The Agony of Eros is really a good essay. Theory heavy, yes, but also leavened with plain quotable text that will maintain any curious reader. I obviously need to brush up on the positive vs. negative (ie. negation) distinction -to say nothing of Badiou, Deleuze, Plato and Hegel.
Byung-Chul Han (a very trendy Korean-German philosopher) identifies threats to romantic love in the current day; turns out we’re too (self)ishly involved and can’t open ourselves to discovering “the Other.”
But what is real love? Actually it’s “transgression,” “failure,” “distance” (preventing objectification), “fidelity,” “shot through with powerlessness,” “pure exteriority,” even “disaster.” You getting a feel? Sound familiar? Or not?
Anyway, what cuts against love? “Comparison,” “flattening,” “depression” (the real opposite of “eros”), “commodification,” “positivity” (as opposed to actual negation of yourself in favour of “the Other”), “hyperactivity,” “the present,” “pornography” etc. In short, contemporary life and culture.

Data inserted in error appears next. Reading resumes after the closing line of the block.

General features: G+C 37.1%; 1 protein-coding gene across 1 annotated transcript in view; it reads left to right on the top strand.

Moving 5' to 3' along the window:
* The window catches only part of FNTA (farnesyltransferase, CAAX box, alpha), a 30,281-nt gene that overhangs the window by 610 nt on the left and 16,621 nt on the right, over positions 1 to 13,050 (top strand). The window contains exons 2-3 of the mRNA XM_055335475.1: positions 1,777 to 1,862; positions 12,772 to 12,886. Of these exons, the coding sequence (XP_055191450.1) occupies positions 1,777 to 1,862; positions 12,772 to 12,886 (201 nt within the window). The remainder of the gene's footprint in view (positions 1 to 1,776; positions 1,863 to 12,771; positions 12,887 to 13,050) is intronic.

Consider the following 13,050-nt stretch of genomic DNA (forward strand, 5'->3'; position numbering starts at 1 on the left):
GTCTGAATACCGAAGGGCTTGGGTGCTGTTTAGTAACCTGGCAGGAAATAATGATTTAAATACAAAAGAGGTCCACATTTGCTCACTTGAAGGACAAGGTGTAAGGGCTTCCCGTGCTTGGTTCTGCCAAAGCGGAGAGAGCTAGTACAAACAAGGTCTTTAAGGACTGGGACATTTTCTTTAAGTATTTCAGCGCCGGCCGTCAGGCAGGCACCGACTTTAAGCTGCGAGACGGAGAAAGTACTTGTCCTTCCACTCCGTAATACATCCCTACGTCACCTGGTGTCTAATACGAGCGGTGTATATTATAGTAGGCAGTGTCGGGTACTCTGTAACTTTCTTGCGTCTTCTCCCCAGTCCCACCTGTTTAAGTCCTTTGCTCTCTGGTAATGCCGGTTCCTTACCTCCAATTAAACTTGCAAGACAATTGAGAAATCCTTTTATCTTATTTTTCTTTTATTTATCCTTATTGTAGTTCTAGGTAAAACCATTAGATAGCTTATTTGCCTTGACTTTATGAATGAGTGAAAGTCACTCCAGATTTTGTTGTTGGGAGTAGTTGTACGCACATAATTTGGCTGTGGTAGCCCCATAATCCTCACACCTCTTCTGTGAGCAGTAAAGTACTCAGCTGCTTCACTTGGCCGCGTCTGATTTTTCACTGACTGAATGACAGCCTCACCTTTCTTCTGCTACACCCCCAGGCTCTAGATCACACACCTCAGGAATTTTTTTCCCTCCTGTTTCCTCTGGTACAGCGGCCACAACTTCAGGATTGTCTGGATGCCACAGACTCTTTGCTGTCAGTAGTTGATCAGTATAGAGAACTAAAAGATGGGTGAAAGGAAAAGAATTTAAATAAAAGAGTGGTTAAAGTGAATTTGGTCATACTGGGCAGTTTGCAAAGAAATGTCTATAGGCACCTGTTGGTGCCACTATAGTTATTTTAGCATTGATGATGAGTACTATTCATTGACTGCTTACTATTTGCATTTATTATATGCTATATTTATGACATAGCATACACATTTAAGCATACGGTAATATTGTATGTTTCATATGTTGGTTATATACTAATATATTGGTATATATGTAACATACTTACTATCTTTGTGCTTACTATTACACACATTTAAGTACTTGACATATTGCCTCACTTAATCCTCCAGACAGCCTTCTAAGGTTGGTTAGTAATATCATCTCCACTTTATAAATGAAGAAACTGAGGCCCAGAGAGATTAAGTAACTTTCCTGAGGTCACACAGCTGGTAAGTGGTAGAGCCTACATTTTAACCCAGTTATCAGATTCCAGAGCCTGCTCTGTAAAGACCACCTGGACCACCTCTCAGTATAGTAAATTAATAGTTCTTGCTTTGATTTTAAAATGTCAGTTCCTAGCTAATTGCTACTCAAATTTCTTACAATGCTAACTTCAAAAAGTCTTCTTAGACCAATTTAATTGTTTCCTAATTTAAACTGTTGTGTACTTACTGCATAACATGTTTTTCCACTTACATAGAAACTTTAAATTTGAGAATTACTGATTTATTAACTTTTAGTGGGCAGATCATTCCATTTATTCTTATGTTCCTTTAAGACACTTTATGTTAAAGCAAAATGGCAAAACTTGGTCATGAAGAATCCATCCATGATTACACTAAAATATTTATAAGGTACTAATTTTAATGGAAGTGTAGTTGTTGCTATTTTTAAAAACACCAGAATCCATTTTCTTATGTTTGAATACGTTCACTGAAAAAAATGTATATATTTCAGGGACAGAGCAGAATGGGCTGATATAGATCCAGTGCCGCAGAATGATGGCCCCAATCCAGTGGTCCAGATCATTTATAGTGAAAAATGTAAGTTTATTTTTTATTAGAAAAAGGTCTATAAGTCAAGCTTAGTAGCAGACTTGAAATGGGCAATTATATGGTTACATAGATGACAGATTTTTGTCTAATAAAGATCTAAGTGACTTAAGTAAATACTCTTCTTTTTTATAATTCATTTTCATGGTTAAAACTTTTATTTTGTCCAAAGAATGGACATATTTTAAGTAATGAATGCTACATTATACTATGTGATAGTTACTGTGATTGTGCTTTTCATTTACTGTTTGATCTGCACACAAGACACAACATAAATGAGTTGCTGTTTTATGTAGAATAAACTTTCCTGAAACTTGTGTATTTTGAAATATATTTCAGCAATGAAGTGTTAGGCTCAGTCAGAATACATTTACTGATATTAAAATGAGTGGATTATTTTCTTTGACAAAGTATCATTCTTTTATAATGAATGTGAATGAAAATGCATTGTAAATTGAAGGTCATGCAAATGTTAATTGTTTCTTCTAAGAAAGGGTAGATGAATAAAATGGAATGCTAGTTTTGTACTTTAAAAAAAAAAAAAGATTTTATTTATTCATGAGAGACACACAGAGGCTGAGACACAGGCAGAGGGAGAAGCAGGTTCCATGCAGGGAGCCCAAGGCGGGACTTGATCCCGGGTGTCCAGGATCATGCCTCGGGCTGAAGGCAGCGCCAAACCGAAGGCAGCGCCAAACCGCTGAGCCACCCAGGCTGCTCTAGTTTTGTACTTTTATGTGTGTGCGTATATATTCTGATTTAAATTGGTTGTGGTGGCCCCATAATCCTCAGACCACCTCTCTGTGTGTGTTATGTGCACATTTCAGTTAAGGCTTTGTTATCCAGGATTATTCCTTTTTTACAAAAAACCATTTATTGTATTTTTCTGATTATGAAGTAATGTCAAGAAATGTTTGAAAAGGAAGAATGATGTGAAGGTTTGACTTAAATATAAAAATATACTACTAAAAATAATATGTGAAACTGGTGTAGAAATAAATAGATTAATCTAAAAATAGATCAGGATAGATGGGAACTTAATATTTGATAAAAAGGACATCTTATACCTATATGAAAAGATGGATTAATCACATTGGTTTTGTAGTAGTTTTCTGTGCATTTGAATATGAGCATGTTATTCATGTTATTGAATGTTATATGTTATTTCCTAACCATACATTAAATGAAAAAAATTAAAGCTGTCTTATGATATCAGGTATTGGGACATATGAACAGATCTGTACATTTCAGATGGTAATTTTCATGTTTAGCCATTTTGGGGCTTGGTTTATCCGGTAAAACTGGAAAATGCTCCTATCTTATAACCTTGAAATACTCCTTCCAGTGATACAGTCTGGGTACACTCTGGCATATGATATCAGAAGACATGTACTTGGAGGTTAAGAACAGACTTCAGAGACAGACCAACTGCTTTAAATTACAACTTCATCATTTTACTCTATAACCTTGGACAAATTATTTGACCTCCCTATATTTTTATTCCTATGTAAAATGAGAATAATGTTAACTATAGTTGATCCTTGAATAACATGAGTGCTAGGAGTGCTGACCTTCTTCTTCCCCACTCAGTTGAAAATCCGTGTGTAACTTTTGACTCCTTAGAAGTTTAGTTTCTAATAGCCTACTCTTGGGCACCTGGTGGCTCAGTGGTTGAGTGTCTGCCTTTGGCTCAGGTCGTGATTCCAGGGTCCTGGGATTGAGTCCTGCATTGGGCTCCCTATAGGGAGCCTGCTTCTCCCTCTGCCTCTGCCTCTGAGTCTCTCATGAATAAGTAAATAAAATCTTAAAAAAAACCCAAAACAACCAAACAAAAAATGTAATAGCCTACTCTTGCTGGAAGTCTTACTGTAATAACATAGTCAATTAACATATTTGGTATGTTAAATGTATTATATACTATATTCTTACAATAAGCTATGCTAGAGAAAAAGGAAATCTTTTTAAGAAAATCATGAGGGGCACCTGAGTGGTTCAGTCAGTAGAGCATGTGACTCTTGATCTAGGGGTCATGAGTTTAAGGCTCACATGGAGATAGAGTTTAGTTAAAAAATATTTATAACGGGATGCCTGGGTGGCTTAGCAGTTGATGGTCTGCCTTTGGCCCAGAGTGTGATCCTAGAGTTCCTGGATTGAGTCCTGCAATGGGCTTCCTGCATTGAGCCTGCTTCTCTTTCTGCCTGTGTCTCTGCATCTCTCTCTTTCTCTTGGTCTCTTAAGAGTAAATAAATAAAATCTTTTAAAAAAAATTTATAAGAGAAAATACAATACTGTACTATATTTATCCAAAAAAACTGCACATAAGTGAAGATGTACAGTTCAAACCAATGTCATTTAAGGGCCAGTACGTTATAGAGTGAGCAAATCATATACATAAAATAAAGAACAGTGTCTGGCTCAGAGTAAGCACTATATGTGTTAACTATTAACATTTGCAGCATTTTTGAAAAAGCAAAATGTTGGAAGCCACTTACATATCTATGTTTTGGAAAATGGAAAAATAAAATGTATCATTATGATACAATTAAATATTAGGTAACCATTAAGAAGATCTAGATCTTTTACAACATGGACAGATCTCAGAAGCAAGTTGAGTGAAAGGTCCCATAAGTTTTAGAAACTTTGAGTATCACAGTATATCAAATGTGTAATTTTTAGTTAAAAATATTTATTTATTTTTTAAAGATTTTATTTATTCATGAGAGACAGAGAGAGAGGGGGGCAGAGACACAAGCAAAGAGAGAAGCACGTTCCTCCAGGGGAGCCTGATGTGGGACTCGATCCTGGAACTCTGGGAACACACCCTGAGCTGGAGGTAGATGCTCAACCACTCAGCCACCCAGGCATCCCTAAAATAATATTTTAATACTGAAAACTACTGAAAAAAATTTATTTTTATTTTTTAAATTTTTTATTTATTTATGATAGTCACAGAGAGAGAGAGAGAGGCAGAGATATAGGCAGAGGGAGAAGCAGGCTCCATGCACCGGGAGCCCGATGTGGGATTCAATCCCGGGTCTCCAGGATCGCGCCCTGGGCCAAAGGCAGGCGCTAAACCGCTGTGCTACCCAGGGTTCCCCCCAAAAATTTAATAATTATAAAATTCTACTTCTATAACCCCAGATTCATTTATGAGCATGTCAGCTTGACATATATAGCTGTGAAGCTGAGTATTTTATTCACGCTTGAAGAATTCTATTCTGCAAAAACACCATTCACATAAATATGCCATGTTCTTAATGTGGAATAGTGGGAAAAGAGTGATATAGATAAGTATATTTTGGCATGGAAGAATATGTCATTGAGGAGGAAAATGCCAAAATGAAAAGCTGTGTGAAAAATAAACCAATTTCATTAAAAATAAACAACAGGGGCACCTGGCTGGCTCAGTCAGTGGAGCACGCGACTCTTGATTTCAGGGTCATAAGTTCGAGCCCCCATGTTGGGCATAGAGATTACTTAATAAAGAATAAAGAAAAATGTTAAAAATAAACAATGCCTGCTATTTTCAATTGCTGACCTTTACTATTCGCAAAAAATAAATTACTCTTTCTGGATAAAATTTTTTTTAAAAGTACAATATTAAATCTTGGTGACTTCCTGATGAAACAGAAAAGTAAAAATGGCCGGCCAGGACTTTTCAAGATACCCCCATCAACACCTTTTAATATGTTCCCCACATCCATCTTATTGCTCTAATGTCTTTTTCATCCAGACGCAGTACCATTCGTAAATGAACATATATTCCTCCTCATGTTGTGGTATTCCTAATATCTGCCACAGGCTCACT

Near the end of the book Han connects politics, art and love via “eventfulness.” “Political action is mutual desire.” Indeed, “Eros represents a source of energy for political revolt and engagement.”
Reading that, I couldn’t help but think of the enduring meme-photo of a young man and woman embracing and kissing on the asphalt with riot cops in the foreground and background. You know the one? People clearly love its portrayal of mutual desire, danger, fidelity and sacrifice. It’s an image true to Han’s idealization of love.
Just a second though, the photo wasn’t even taken at a political event, just a post-hockey game riot. And the image (while I don’t want to be so repressed as to call it “pornographic”) features an “upshort” view of the woman in question -the photo’s focal point and what explains it’s popularity on the internet. Back to square one?